Leondios Kostrikis, professor of biological sciences at the University of Cyprus, called the strain “deltacron,” because of its omicron-like genetic signatures within the delta genomes, Bloomberg said.
So far, Kostrikis and his team have found 25 cases of the virus, according to the report. It’s still too early to tell whether there are more cases of the strain or what impacts it could have.
“We will see in the future if this strain is more pathological or more contagious or if it will prevail” against the two dominant strains, delta and omicron, Kostrikis said in an interview with Sigma TV Friday. He believes omicron will also overtake deltacron, he added.
The researchers sent their findings this week to GISAID, an international database that tracks viruses, according to Bloomberg.
The deltacron variant comes as omicron continues its rapid spread across the globe, causing a surge in Covid-19 cases. The U.S. is reporting a seven-day average of more than 600,000 new cases daily, according to a CNBC analysis Friday of data from Johns Hopkins University. That’s a 72% increase from the previous week and a pandemic record.
Gavin Newsom on Saturday called for California lawmakers to approve $1.4 billion in emergency COVID-19 money as the omicron variant surges.
Most of that money would go to expanding hospital surge capacity and increasing testing, including by expanding the hours at testing sites and sending millions of rapid tests to local health departments, community clinics and schools.
Newsom’s call for additional funding comes as testing demand outstrips supply in California, resulting in long lines at testing sites and longer wait times for results.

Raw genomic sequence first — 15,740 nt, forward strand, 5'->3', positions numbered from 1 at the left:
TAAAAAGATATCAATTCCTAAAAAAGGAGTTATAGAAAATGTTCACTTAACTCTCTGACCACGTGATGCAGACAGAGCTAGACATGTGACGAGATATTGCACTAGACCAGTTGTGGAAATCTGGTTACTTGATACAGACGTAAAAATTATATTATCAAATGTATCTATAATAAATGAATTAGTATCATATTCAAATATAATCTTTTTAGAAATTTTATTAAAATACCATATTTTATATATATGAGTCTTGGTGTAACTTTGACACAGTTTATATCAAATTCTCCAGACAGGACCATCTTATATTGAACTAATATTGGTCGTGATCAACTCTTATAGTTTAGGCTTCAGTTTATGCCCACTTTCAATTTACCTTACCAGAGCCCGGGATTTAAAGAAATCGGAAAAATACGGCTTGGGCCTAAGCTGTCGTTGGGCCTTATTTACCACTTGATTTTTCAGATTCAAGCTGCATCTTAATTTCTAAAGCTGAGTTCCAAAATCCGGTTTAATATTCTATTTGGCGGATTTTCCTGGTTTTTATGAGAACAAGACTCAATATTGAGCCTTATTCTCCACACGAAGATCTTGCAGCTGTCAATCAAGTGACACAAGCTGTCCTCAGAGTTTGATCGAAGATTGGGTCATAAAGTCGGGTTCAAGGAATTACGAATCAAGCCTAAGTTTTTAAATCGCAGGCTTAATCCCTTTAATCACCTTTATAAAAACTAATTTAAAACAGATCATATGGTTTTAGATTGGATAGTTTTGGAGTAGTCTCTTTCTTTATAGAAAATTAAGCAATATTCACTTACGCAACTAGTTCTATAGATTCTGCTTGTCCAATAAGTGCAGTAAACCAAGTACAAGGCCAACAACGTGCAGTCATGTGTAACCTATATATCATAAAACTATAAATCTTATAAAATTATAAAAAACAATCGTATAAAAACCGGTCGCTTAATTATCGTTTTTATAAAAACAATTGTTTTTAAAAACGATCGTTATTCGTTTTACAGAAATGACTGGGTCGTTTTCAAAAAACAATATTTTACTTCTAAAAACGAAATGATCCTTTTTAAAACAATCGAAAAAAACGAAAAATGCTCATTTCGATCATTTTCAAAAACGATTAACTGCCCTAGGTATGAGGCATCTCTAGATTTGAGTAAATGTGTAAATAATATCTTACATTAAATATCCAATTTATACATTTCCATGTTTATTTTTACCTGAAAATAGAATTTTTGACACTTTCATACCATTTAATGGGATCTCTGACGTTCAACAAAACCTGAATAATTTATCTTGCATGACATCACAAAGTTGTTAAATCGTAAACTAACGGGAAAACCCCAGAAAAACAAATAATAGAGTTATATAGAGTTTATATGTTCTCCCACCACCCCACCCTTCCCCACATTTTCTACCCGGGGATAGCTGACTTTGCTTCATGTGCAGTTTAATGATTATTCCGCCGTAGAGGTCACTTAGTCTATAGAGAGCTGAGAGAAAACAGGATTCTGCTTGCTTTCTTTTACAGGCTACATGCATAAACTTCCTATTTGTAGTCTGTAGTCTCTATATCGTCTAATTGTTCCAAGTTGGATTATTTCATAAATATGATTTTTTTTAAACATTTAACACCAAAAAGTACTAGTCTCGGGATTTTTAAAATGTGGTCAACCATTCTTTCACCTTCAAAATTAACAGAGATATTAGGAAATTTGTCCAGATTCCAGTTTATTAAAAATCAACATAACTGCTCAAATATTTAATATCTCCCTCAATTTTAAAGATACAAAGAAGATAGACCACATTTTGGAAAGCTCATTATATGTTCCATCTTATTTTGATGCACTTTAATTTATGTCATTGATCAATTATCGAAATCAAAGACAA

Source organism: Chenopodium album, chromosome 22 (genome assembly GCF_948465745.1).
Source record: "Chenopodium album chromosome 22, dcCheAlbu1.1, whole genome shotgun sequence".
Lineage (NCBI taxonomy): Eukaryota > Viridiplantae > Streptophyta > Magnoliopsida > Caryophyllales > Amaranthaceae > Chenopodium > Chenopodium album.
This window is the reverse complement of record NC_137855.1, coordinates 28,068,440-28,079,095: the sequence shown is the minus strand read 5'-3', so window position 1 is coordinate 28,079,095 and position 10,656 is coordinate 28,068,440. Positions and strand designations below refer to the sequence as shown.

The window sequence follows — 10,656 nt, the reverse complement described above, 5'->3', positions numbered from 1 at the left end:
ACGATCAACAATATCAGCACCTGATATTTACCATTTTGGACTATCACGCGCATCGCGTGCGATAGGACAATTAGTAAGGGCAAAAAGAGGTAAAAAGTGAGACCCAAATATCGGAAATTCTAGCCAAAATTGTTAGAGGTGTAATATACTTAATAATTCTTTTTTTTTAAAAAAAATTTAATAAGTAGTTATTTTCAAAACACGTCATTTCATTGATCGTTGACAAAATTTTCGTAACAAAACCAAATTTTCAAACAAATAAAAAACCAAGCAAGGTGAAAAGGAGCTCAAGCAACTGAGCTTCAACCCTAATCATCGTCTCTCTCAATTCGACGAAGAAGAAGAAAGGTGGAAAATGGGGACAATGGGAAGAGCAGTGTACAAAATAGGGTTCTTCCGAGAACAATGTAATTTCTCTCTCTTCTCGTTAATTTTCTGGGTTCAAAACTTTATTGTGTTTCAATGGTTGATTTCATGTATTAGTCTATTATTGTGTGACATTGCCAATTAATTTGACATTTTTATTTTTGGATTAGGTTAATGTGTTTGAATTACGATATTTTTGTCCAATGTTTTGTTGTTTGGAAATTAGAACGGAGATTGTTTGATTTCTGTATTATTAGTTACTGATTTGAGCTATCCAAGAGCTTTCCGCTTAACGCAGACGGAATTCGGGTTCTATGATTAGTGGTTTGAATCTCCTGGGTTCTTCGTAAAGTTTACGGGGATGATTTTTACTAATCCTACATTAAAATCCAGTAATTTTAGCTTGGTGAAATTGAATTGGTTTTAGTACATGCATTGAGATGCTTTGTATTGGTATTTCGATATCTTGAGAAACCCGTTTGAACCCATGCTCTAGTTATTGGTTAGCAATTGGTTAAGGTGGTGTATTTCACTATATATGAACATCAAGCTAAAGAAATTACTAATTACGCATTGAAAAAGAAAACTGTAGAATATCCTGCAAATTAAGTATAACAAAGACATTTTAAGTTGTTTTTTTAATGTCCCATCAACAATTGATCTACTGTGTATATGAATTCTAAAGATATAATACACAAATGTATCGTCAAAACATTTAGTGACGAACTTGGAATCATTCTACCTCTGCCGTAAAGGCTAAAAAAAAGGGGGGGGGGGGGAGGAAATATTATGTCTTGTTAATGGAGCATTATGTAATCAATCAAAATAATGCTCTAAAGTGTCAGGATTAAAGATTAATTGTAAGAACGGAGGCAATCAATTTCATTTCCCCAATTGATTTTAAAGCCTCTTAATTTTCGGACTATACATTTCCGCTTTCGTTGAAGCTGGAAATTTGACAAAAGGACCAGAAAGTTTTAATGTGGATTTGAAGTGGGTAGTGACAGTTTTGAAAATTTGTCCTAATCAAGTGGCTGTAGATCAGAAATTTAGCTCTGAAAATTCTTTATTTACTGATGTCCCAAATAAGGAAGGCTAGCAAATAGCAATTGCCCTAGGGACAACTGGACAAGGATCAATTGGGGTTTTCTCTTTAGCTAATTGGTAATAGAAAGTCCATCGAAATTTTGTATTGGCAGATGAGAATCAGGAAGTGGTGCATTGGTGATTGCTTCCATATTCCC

On Friday, the Democratic governor started sending 200 members of the National Guard to help staff testing sites to add capacity for walk-in appointments, manage crowds and backfill staff who catch the virus and must isolate.
The highly infectious omicron variant now accounts for at least 80% of COVID cases in California, according to Newsom’s office. The state’s daily case rate has skyrocketed, and more than 1 in 5 tests are coming back positive, according to state data.
Newsom would also use the money to speed vaccination efforts, including by fighting misinformation about vaccines and partnering with ethnic media outlets, according to the governor’s office.
Newsom plans seek an additional $1.3 billion for COVID response later this year in the 2022-23 budget, which takes effect July 1. He is also calling for the Legislature to create a new COVID-19 supplemental sick leave policy for frontline workers who catch the coronavirus or have to care for an infected family member.
A previous pandemic sick leave policy expired in September.
“From day one California has taken swift and direct action to battle COVID-19 with policies that have saved tens of thousands of lives, but there’s more work to be done,” Newsom said in a statement. “Our proposed COVID-19 emergency response package will support our testing capacity, accelerate vaccination and booster efforts, support frontline workers and health care systems and battle misinformation.”
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Transcript from NPR’s ‘All Things Considered’ on Sunday. Host Michel Martin speaks with scientist Resia Pretorius of Stellenbosch University in South Africa.